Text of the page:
There is a history of reaching out though
Perhaps you’re right… :shrug: Personally I think ecumenism in and of itself has little if anything to do with Catholics falling away from the Faith. In my experience this “mass exodus” as I’ve heard it called is the result of the baby-boomer generation not being raised to fully live and appreciate their faith. This lukewarmness they then passed on to the next generation. The fact of the matter is that we live in a society, as you well know, that is hostile to Christianity in general and Catholicism in particular (I’m sure they’d be just as hostile to Orthodoxy if Orthodoxy was as prominent in the West as it is in the East). Throughout the history of the Church any time the state was hostile to the Church the lukewarm and those ignorant of the Faith are always the first to jump ship. Really I see nothing new going on today that hasn’t also been a huge problem in the past. The Apostolic, post-Apostolic and Patristic periods of the Church saw as many if not more heresies, schisms and apostasies as we are seeing today. We must also not limit our view of the modern Catholic Church to post-babyboomer America. Remember that in such countries as Africa Catholicism is not only alive and well, but it is very much on the rise. Do we have a crisis of faith in the U.S. and Western European countries? Yes, of course. But this crisis is not necessarily world-wide. There are pockets of hope.
This attitude seems to espouse the idea (which is false) that our Protestant brethren are not Christian. Provided that they have been baptized in the Trinitarian formula with the intent to baptize, Protestants are indeed in the Body of Christ. Ecumenism and inter-faith services (though not truly worship in the strictest sense) can be used to build bridges in order to repait the damage of 500 years of mistrust and animosity. Would you suggest we return to the days of not even speaking to Protestants unless the purpose is to evangelize? I was brought into the Church by a friend who is a faithful Catholic. Had she not extended the hand of friendship, but merely tried to evangelize, I may have never entered the Church. It is alsoi not correct to call a Protestant a “Heretic.” Heretics must first be in the institutional Church and then obstinately embrace a false teaching. I do not see why Catholics ans other people of good will cannot work together, regardless of their belief systems, for the common good.
since liturgy, the public prayer of the Church, is not a “modern interfaith religious service” to what can you be referring?
Gatherings with those of other faiths where the Mass is not prayed, but rather a general prayer service.
I mean that I think even the non-Catholic Apostolic Churches do have the truth because they carry the same deposit of faith passed down by the Apostles.
Since the Catholic Church has the sure dispository on Truth it will be good to attend these interfaith services so that people who have not the fullness of Truth as contained in the Catholic Church can meet someone like you. We are not to keep the Truth to ourselves. These interfaith meetings can give witness and contacts. Remember John Paul II and the Assisi gatherings which he initiated. This is what every Catholic and even us Orthodox can do. We can imitate the Holy Father and bridge people together so that they can trust themselves to what the Truth has revealed to us. Contacts are very important and His Holiness John Paul II has given us the example to imitate.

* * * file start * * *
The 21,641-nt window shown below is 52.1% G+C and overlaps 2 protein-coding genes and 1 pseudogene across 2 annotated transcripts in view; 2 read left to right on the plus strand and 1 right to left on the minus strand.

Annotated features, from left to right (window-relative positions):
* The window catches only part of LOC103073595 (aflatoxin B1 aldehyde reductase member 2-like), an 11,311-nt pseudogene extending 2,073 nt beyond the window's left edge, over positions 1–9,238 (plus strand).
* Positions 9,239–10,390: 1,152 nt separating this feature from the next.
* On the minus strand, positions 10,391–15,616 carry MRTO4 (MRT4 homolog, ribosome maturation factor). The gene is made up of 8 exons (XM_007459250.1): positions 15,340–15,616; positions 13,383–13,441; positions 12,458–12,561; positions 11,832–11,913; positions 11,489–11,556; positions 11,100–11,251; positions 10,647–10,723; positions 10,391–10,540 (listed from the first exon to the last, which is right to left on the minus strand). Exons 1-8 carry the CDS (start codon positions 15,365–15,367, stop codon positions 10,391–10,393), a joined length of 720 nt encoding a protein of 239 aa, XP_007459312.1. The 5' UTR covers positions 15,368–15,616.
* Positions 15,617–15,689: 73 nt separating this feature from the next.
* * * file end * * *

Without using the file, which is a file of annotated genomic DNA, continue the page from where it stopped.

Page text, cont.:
I think you’re onto something.
If leading souls toward eternal salvation is still a goal of the Body of Christ on Earth, the Catholic Church will do well to resolve its differences with the Eastern Orthodox Christian churches before putting one more rebel-Christian-with-an-ax-to-grind through an RCIA program - or heaven forbid - a Catholic seminary.
Authentic Christian communities of both Eastern and Western patrimony should immediately find common ground and present a unified front on as many theological issues as possible. Full political unification is not necessary or even desirable. Nor is a common liturgy. Forcing a Modernized or otherwise Protestantized liturgy on an established community with documented apostolic succession - is a grave sin - and should be declared anathema from the start.
Only when genuine Christians can stand shoulder-to-shoulder for Christ - and against Satan - should we go about the critical task of catechizing and converting [in that order] members of other “faith communities” who wish to be admitted to the one, holy, catholic, apostolic church - established by Christ - here on earth.
Great post. Foolish is the right word here. I just dont know how we got where we are today. Mixed faith, of course they are going to create a whole new faith, one that they all can agree on. they reject everything else that stands on the way of their friendship.
I will never take protestantism for granted. they are in error and will lead anyone who adheres to them in the same path. I have witness Catholics being hatefull towards other Catholics to defend protestants. Very sad indeed.